Welcome to the Sticks (image 1)

Popular farceur, playwright and stand-up comic Dany Boon wraps a love letter to his native region of northern France.

Derek Elley, Variety

Screened as part of NZIFF 2008

Welcome to the Sticks 2008

Bienvenue chez les Ch’tis

Directed by Dany Boon

This affectionate satire of an urban trendy transferred to a provincial town is now the most successful French film of all time.

France In French and Picard with English subtitles
106 minutes 35mm / CinemaScope

Director

Screenplay

Dany Boon
,
Alexandre Charlot
,
Franck Magnier

Photography

Pierre Aïm

Editors

Luc Barnier

Music

Philippe Rombi

With

Kad Merad
,
Dany Boon
,
Zoé Félix
,
Anne Marivin
,
Philippe Duquesne
,
Patrick Bosso
,
Jérôme Commandeur
,
Line Renaud
,
Michel Galabru
,
Stéphane Freiss

Elsewhere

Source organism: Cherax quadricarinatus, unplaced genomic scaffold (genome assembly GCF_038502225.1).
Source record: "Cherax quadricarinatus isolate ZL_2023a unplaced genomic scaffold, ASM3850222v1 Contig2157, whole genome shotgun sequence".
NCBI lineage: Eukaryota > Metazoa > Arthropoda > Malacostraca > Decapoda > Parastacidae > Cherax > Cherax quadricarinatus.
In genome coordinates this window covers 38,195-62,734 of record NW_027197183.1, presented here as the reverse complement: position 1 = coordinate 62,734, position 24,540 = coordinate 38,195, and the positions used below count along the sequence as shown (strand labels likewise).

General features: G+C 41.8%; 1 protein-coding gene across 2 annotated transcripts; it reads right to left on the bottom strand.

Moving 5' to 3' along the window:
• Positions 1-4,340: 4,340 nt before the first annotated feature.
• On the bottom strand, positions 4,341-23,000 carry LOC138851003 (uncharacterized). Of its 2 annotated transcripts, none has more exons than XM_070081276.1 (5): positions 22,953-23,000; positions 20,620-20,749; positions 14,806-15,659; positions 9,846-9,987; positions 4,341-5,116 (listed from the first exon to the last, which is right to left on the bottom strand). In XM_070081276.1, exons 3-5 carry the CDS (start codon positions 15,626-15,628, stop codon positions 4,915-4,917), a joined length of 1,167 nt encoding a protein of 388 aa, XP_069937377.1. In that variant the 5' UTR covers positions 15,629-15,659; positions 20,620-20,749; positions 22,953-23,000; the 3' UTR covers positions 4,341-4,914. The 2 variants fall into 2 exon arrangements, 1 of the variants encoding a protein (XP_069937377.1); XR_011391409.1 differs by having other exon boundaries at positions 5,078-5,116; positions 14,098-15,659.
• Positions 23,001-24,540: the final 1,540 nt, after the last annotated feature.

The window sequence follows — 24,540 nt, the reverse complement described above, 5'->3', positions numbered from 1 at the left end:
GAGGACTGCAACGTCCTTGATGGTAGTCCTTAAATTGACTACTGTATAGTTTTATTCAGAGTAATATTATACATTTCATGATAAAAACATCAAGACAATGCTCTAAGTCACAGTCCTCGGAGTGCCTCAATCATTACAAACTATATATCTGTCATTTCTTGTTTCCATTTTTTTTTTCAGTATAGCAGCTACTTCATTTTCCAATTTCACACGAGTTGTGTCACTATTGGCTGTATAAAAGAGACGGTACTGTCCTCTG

It seems the northern Pas-de-Calais region has long been regarded by many French citizens from further south as a hell of disused coal mines and rusting factories, and its inhabitants as pale, socially retarded types who live with their mothers until they're 40, eat disgusting cheeses, drink too much and speak an impenetrable dialect, Ch'timi. When comedian Dany Boon (My Best Friend) set out to change all this by poking fun at the stereotypes and at the southerners who perpetrate them, he succeeded beyond his wildest dreams: he made the most successful French movie of all time. The film traces the misadventures of a postal worker, Philippe Abrams (Kad Merad), who moves north from sunny Provence for work and finds himself unexpectedly charmed by the region's unusual customs and warm hospitality. Convinced that to admit as much to his wife will bring on a divorce, he enlists his new friends in an elaborate charade of extreme provincial backwardness when she visits. Boon himself is the embodiment of Ch'timi charm as Antoine, the bashful local postman periodically emboldened by the bottle. The film is more reminiscent of such classics as Whisky Galore and Local Hero than of staple French comedy. Though the dialect jokes are a subtitler's nightmare, the good-natured satire of small town clannishness and urban sniffiness needs no translation at all. — BG